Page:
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Discussion: Bruckner: Symphony No. 9 - Haitink

Posts: 10

Post by sunnydaler January 13, 2014 (1 of 10)
There's a short clip of Scherzo on the following link. It's stiff and measured. Not a good sign.
lso.co.uk/bruckner-sympony-no-9

Post by fausto K January 17, 2014 (2 of 10)
I'm glad to read in Castor's site review that this recording is as good as I hoped. Looking forward to hearing it.

BTW, the timings of the first and third movement of his second recording of B9, from 1981 (released on LP in 1982) are inbetween his first and the latest, although closer to the 1965:

I: 24:16 II: 3:52+6:27 III 25:27

Remarkably, the scherzo is much faster than both the 1965 and the LSO. A stunning recording by all accounts. (if only it would be released on SACD; although it's an earlyish digital recording, the sound is very very good)

Post by BrianE February 23, 2014 (3 of 10)
My original CD of the digital recording made in 1981 and released in 1982 has different movement timings printed.
I: 25.11, II: 10.51, III: 26.28, total 62.30. My CD player adds 3 seconds to each of the first and second movements. This recording appears to be the one in Bernard Haitink The Philips Years, according to timings on Decca's website

I think the analogue recording from 1965 is the one on a Philips Duo release coupled with Symphony No. 1 and the Te Deum. According to Amazon's MP3 track data the timings are I: 23.17, II: 11.14, III: 24.55 which add up to 59.31. This appears to be the recording in the Bernard Haitink The Symphony Edition (Decca website)

I wonder what has happened about any possible recording of Symphony No.7 which was played in concert in June 2012.

Post by fausto K April 5, 2014 (4 of 10)
Not that it matters (for some), but this disc is a Gramophone Editor's Choice in April's edition of the mag. The more I listen to it, the more convincing the reading (and recording) becomes.
The next time I hear this symphony live will be with the Staatskapelle Dresden under Thielemann, in September here in Munich. Thielemann will have to do some heavy lifting to surpass it.

Post by Polarius T April 5, 2014 (5 of 10)
Thanks for the heads-up. May have to check this one out, on the strength of your recommendation.

Happy listening.

Post by fausto K April 5, 2014 (6 of 10)
Polarius T said:

Thanks for the heads-up. May have to check this one out, on the strength of your recommendation.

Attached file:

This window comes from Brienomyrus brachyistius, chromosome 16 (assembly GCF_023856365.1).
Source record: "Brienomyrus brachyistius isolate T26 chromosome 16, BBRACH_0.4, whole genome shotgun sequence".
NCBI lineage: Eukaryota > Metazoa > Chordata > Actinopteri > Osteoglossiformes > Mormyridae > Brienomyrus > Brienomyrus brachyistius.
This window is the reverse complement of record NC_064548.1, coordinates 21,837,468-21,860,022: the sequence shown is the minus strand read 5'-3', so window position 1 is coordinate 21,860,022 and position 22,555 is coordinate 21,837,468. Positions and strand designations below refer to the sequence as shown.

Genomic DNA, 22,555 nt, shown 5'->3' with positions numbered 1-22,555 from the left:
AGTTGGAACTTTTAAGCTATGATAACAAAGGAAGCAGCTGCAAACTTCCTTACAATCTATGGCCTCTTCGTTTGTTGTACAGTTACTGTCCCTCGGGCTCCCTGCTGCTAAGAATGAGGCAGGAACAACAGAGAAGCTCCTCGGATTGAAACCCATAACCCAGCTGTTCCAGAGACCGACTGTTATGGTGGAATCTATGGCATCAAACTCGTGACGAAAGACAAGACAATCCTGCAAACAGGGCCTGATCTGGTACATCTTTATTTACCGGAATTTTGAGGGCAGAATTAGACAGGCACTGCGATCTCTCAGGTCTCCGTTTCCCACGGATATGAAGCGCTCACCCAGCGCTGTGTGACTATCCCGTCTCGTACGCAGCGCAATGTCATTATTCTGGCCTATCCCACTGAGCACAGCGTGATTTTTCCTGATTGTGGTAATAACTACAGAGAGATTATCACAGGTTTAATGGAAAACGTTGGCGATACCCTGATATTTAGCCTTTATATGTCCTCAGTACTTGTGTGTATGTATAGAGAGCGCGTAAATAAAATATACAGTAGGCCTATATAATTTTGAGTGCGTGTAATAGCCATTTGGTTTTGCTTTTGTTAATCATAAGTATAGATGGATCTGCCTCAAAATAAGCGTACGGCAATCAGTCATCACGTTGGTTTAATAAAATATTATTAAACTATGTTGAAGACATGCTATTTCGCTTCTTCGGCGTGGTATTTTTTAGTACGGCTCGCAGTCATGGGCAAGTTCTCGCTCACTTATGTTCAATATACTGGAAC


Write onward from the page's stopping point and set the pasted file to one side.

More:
Happy listening.

You're welcome. Unlike what some (such as the above commenter) think, this reading is anything but "stiff" -- measured yes, but Haitink has a thorough grasp of the long line. The cohesiveness of this interpretation is rarely matched (well, I like his 1981 recording with the Concertgebouw as well). Also the playing of the LSO is magnificent, and the recording is one of the best of LSO I have, with a huge dynamic range - play at high volume!

Post by Lute April 5, 2014 (7 of 10)
I recently picked up a copy of Bruckner: Symphony No. 7 - Haitink. When I first listened to it, I just had to sit down and bask in the glow of this glorious music. Look forward to Haitink's recording of the ninth.

Post by fausto K April 8, 2014 (8 of 10)
I concur entirely with this review by one Peter Reed at Classical Source:
http://www.classicalsource.com/db_control/db_cd_review.php?id=11711

Post by armenian April 9, 2014 (9 of 10)
fausto K said:

I concur entirely with this review by one Peter Reed at Classical Source:
http://www.classicalsource.com/db_control/db_cd_review.php?id=11711

Ok, I am willing to try one more time.

“The more I listen to this wonderful, spaciously recorded performance, the more I am getting from it.”

Referring to this review in your post, and since you have the SACD, would you please comment on “spaciously recorded” aspect of the sound on this SACD, every Barbican recording on LSO live that I buy I promise never again as these are just too dry sounding, has something changed?

Vahe

Post by fausto K April 10, 2014 (10 of 10)
armenian said:

Ok, I am willing to try one more time.

“The more I listen to this wonderful, spaciously recorded performance, the more I am getting from it.”

Referring to this review in your post, and since you have the SACD, would you please comment on “spaciously recorded” aspect of the sound on this SACD, every Barbican recording on LSO live that I buy I promise never again as these are just too dry sounding, has something changed?

Vahe

"spaciously recorded" as in "NOT sounding boxed-in"; as Castor points out, the recording provides 'a sense of an ample acoustic space'. As odd as it may 'sound', one can hardly imagine that this is recorded in the Barbican. Well, for those who regular attend live, imagine that you're seated in the least bad seats, where you can at least see and hear the timpanist and bassists.
If one wants a more spectacularly (and less subtle) sounding recording, one could go for this one:
Bruckner: Symphony No. 9 - Luisi

Closed